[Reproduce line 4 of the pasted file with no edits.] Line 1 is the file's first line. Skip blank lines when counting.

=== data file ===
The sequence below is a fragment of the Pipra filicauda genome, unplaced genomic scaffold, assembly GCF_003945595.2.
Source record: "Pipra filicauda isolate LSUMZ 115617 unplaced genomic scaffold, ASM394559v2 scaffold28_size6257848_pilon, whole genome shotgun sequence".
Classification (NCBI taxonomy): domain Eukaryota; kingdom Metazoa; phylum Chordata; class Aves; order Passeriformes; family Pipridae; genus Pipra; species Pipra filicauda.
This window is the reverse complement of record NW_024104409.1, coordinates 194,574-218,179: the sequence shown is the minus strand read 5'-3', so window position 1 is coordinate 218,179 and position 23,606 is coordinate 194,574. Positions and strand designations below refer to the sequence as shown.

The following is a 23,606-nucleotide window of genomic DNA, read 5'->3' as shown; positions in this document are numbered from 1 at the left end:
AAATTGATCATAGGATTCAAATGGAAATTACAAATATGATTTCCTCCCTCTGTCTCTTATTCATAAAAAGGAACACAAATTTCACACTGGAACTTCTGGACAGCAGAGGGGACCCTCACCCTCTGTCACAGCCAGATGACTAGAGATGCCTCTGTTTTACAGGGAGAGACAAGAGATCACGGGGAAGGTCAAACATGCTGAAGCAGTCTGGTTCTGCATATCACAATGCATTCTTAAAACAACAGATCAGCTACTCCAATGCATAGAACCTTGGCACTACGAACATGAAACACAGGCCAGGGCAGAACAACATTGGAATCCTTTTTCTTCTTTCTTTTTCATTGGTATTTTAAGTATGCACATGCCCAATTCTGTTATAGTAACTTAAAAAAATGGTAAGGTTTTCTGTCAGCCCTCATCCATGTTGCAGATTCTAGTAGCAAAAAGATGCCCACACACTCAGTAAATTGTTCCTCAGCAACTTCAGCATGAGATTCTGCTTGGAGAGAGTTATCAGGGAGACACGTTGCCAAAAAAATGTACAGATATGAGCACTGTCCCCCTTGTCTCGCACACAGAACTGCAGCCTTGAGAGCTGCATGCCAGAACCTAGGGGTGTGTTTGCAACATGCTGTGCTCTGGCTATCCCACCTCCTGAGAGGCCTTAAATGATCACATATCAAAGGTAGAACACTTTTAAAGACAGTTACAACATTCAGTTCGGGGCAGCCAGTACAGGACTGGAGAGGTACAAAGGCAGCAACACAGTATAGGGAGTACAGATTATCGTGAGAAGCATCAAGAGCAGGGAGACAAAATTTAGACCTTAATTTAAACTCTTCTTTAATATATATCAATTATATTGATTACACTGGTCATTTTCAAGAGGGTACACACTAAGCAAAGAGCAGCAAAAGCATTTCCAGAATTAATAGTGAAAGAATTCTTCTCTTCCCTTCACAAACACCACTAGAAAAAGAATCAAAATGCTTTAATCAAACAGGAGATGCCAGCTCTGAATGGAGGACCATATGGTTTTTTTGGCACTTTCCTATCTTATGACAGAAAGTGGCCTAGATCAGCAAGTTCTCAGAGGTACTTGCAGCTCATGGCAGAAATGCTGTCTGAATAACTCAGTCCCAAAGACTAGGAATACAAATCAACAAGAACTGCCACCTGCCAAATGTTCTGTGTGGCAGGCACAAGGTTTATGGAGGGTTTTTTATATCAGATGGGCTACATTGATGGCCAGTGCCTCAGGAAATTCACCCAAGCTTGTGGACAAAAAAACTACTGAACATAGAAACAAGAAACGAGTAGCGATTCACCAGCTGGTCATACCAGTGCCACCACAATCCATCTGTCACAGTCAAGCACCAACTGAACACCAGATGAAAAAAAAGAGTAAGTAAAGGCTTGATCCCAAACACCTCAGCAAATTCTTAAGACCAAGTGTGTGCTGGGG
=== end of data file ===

This window is the reverse complement of record NW_024104409.1, coordinates 194,574-218,179: the sequence shown is the minus strand read 5'-3', so window position 1 is coordinate 218,179 and position 23,606 is coordinate 194,574. Positions and strand designations below refer to the sequence as shown.